While the 5G rollout advances worldwide – with 70 countries already offering live 5G services, according to GSMA’s report “The Mobile Economy 2022” – regulators start to turn their attention to 6G.
In the United States, the Federal Communications Commission (FCC) has launched a technical group to advise on the next generation of mobile connectivity, and the US Congress has two bills about 6G under review. In the United Kingdom, Ofcom has published its spectrum roadmap, which includes work in the Terahertz frequencies department.
In Finland, recognised as one of the pioneer nations in Beyond 5G research, the Finnish Transport and Communications Agency (Traficom) also has begun plans to influence the 6G conversation in the country. “With good spectrum regulation, we can support pioneering and enable companies to succeed in the global market,” said Heidi Himmanen, Chief Advisor at Traficom, on the agency’s website.
She’s co-chair of the European Commission’s 6G subgroup of the Radio Spectrum Policy Group and will speak at the 6GSymposium Spring 2022 in the panel “Why do we Need a Regulation Revolution?” The session will address questions about the nature of competition, cross-sector regulation, spectrum management, and more.
“We want to ensure that 6G is part of sustainable solutions and supports European values, (…) promoting cooperation between public authorities, researchers, and the industry,” Himmanen added.
This is just a part of the plan. Traficom, which represents Finland at the International Telecommunication Union (ITU), aims to play a big role in putting together the ITU’s 6G vision, especially in cooperation with the Finnish-led initiative 6G Flagship.
A Challenge Called Industry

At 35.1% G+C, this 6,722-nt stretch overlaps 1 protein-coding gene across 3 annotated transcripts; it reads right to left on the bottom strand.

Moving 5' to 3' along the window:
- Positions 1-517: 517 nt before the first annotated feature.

While consumers have been regarded as the main targets of mobile service providers for decades, 5G and 6G promise to deliver several capabilities that would largely benefit the enterprise and industrial sectors. For example, low latency (0.1 ms expected in 6G) and greater connection density or more distant use cases like holoportation and digital twins all stand to support industry 4.0.
The path towards this ideal world, however, is still scattered with questions. “Significant competitive advantages are expected from 5G networks, whether in transforming manufacturing industries or helping reverse negative trends,” wrote Gerard Pogorel, professor at Telecom Paristech, in a white paper for the European Liberal Forum. He’s also speaking at the “Why do we Need a Regulation Revolution?” session during the 6GSymposium Spring 2022.
“When it comes to the latter, European industries are facing a number of structural problems, including costly cable connectivity, inflexible production lines, outdated real-time data use for production control, and suboptimal wireless solutions,” he analysed.
According to him, national regulatory agencies will play a role in allocating the spectrum for full deployment of 5G for industries. However, they lack consistency in doing it in the European Union.
“The lack of EU-wide consistency in allocation and licensing conditions of frequencies for Industry 4.0 hinders harmonisation and standardisation, delaying and weakening European developments.”
These promise to be some of the topics tackled by the 6GSymposium Spring 2022 panel. Other speakers include Konstantinos Masselos (President of Greek regulator EETT and incoming Chair of BEREC, the European regulators’ association), Georg Serentschy (Managing Partner at Serentschy Advisory Services), and Erik Bohlin (Professor of Digital Strategy & Innovation at the Chalmers University).
Featured image by Bill Oxford/Unsplash
Journalist since eight years old, when I would read the newspaper out loud and pretend it was a radio show. Based in São Paulo, I have worked for Brazilian websites as reporter and editor before joining 6GWorld